After our experiences in Indonesia we headed for Australia to learn more about the complex relationship between humans and bats by visiting local bat recuperation centres and seeing how they work with local communities.
In Brisbane we paid a visit to a member of the Bat Conservation and Rescue Queensland (BCRQ), a NGO dedicated to bat conservation. Its main work revolves around the rehabilitation of injured, under-nourished and orphaned bats, and awareness raising. In general, Australians have little fondness for bats and so it is difficult to raise the money needed to look after the around 600 flying foxes that they rescue every year. The lack of funding is made up for by the great dedication of their members, all of who are volunteers and who look after bats in their homes.
We were welcomed by Denise Wade, vice-president and coordinator of the group’s rescue efforts, in her home where she cares for around 30 bats. Her professionalism in bat care and her passion for the work she does was obvious. She establishes an emotional, almost maternal, link with each bat, which is essential if she is to provide her bats orphans with the constant care they require. Bats are part of her house: some rooms are dedicated to their rehabilitation and the decoration of the whole house is reminiscent of bats. There is a constant flow of new bats to be cared for and Denise has had only one free weekend in the last seven years! We also visited the houses of other bat-carers from the group – Connie, Christina and Louise – and found the same story: women who give up their free time to look after injured or orphaned bats.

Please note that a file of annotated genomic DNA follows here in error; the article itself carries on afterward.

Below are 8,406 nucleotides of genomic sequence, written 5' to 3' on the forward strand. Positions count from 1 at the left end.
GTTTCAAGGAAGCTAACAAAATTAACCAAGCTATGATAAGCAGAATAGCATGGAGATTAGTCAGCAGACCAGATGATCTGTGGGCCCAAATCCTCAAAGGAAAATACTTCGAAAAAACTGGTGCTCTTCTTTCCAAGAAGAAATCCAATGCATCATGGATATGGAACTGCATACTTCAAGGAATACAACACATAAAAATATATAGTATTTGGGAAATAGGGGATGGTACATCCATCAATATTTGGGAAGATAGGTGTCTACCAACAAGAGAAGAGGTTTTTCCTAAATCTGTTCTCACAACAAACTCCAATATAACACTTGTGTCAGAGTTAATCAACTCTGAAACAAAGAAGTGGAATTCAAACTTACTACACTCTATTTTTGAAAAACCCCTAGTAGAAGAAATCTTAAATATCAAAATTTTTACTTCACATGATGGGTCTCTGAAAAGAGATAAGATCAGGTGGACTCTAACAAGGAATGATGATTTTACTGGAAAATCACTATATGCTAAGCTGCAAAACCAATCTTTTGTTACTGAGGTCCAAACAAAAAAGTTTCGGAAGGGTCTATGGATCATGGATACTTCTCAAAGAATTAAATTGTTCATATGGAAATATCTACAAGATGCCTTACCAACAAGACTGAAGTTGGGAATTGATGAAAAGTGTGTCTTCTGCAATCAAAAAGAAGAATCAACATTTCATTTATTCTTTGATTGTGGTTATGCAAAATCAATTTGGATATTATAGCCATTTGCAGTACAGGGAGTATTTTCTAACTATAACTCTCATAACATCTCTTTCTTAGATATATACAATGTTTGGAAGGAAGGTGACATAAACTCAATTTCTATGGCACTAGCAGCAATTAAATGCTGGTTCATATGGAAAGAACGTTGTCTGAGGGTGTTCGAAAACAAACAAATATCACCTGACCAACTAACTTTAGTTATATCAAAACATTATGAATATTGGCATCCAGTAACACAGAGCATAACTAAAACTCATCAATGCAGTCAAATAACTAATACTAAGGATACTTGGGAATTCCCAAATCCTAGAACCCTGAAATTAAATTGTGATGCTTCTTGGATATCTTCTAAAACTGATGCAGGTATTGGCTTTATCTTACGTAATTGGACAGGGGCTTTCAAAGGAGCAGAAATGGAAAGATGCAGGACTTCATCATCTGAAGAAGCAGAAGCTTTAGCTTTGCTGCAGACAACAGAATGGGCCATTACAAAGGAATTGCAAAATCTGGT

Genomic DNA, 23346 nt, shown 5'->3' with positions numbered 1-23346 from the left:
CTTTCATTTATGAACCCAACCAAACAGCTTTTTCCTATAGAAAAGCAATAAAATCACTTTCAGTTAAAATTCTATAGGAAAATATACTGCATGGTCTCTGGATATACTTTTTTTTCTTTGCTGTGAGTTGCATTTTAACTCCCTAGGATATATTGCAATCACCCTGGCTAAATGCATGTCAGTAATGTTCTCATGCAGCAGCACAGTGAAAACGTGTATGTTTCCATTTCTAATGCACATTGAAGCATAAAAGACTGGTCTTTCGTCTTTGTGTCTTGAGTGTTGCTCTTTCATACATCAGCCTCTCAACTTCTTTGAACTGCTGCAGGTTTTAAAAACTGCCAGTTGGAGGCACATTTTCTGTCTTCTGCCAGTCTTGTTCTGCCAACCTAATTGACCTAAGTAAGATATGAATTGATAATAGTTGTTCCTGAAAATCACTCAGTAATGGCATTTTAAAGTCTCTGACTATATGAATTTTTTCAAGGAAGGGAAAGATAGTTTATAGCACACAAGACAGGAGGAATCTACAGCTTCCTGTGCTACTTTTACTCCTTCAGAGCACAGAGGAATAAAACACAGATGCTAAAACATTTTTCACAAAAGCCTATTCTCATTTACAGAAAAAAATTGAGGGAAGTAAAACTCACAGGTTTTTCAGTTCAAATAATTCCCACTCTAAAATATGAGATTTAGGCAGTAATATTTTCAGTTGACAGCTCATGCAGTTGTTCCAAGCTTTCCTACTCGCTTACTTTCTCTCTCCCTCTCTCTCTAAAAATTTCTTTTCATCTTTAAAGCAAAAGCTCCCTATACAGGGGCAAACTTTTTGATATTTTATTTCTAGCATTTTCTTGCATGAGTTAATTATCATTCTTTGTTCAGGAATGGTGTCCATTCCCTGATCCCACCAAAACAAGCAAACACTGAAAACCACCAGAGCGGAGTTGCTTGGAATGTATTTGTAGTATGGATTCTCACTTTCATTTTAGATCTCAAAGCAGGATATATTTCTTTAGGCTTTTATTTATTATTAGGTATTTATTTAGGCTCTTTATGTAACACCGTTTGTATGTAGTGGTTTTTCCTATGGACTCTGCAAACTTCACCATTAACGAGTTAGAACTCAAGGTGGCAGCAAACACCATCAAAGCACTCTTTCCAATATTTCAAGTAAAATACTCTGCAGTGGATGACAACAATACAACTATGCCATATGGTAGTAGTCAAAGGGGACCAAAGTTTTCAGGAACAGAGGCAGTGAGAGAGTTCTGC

The only part of the group’s installations that wasn’t located in members’ houses was the release cage that the BCRQ has on the outskirts of Brisbane. There, we realized just how much time and money goes into feeding almost 200 bats: for over an hour, six volunteers (once again, mainly women) cut up and placed in feeders the almost 50 kg of fruit that is the bats’ daily food ration. The group’s entire annual budget – around 18,000 dollars – is spent on buying fruit and a large part of these women’s free time is spent looking after the bats.